In particular, I was thinking of this episode of Regis and Kelly when during their early casual conversation Regis mentioned that one of his strategies to stay fit is to ask for a box with the meal when dining out. Before he would eat any of it, he’d put half of the meal in the box for later. I was thinking about this last night and becoming enraged.

Okay, Regis, maybe the reason you can eat only half of your meal is because you’re a miniature-sized person?

Do I want to take health tips from the Daniel Radcliffe’s of the world? No. No, I do not!

You don’t know about my body, Regis. How dare you try to tell my how I should eat on those special nights when I go to a restaurant!

This is when I started giggling. Regis Philbin. Regis Philbin has been retired from Live! for almost five years. This was a comment he made once, and I’m guessing it was close to ten years ago.

Yesterday wasn’t a great day. It was a little low. I had a headache. I hadn’t slept well the past few nights.

But just when I thought that this is the new normal, this sort of low, sour, frustrated mood, I get mad over Regis Philbin.

And then alone in the dark, I shake and laugh until I’m crying because life has returned. Laughter is back, and I have Regis Philbin to thank for that.

Two (because I promised two giggly things):

The Property Brothers are appearing at Bookfest this year. (I went two years ago, and it was incredible.) Jill mentioned the Property Brothers the other day when she was watching House Hunters, and I was the epitome of class when I didn’t say a word about them. This time, in our group text with Katie, she mentioned they’d be coming to Bookfest. I went on a rampage that was a very truncated version of this:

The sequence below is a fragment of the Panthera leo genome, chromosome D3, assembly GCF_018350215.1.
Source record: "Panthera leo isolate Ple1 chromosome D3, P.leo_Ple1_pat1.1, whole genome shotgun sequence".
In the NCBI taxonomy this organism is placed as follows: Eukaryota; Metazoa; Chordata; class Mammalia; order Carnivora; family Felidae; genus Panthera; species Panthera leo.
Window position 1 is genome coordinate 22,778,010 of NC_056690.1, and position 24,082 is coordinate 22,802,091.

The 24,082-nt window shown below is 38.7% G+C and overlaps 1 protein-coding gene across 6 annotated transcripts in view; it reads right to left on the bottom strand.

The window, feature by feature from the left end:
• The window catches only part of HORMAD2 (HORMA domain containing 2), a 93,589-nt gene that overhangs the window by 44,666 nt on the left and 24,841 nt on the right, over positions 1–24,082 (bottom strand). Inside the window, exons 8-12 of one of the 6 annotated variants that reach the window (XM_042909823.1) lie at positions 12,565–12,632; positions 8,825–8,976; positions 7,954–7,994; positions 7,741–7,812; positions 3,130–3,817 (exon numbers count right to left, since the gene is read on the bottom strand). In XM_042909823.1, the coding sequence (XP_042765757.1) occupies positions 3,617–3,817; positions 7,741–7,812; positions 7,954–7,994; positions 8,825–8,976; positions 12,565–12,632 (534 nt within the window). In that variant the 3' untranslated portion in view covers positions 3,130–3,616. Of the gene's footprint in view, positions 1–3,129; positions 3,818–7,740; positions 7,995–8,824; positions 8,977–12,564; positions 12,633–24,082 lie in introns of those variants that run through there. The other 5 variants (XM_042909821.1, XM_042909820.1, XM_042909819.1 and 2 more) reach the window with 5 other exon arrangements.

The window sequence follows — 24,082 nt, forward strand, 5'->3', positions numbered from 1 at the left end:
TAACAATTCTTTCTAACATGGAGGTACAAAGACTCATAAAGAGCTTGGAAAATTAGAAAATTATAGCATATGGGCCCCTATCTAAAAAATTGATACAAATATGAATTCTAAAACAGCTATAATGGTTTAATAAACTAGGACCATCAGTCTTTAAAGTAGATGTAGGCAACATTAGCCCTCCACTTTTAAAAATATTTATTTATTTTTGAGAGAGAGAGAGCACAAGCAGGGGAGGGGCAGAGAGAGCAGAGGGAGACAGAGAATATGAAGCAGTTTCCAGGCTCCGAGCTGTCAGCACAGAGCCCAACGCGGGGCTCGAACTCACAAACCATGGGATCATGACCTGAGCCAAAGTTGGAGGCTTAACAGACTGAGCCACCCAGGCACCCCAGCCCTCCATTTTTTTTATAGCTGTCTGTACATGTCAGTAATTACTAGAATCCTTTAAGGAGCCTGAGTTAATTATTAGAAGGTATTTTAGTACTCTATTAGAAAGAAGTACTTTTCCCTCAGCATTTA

I hate Property Brothers. I’m not sure why. They rub me the wrong way. They’re like the HGTV version of the Kardashians without the intriguing family dynamics.

I don’t like that they’re so schmoozy.

I don’t like that one has a beard in an effort to distinguish himself. You’re not fooling us. We know you’re twins, and we still can’t tell you apart, okay?

I don’t like that they’ve written a book because it seems like a money grab. They’re sooooo into fame.

I don’t like that one of them is in a made-for-TV Christmas movie. Can’t I have anything that’s my own?!

I hate that they go over budget every time!! Like, these are supposed to be experts in their field. They usher in the trusting buyer. It’ll be great, they say. We’ll fix it up for this price, they say. Buy it, they say.

And then…

“There’s unexpected mold.” “Uh, these pipes just won’t work anymore.” “You know what, all the wood in your house needs to be replaced. Let’s just go ahead and burn this place to the ground and start over.”

Hate these guys.

Then I realized how ridiculous this hatred is. I really dislike them because they go over budget on a TV show?? Really??

Cue the giggles. Cue the life-giving power of laughter.

I figuratively put my feelings about the Property Brothers in a bubble and watched it float away.

Just kidding. I still irrationally dislike them, but at least I’m able to laugh about it, right?

March Madness


March Madness. I know the term well. You don’t grow up in a basketball state with the NCAA headquarters 15 miles from your house and not know about March Madness.

I remember going on a roadtrip during Spring break when I was probably ten. IU had made the final four. It was game day, and we pulled over for gas. A stranger looked down the line of six family members wearing red IU-gear, and said, “I guess you guys are from Indiana, huh?” Later that day, my dad checked us into a hotel several hours before planned, so he (we) could watch the game.

The point is, I can get into March Madness.

However, I usually don’t get into the bar scene or the strangers scene, and I especially don’t get into a combination of the two.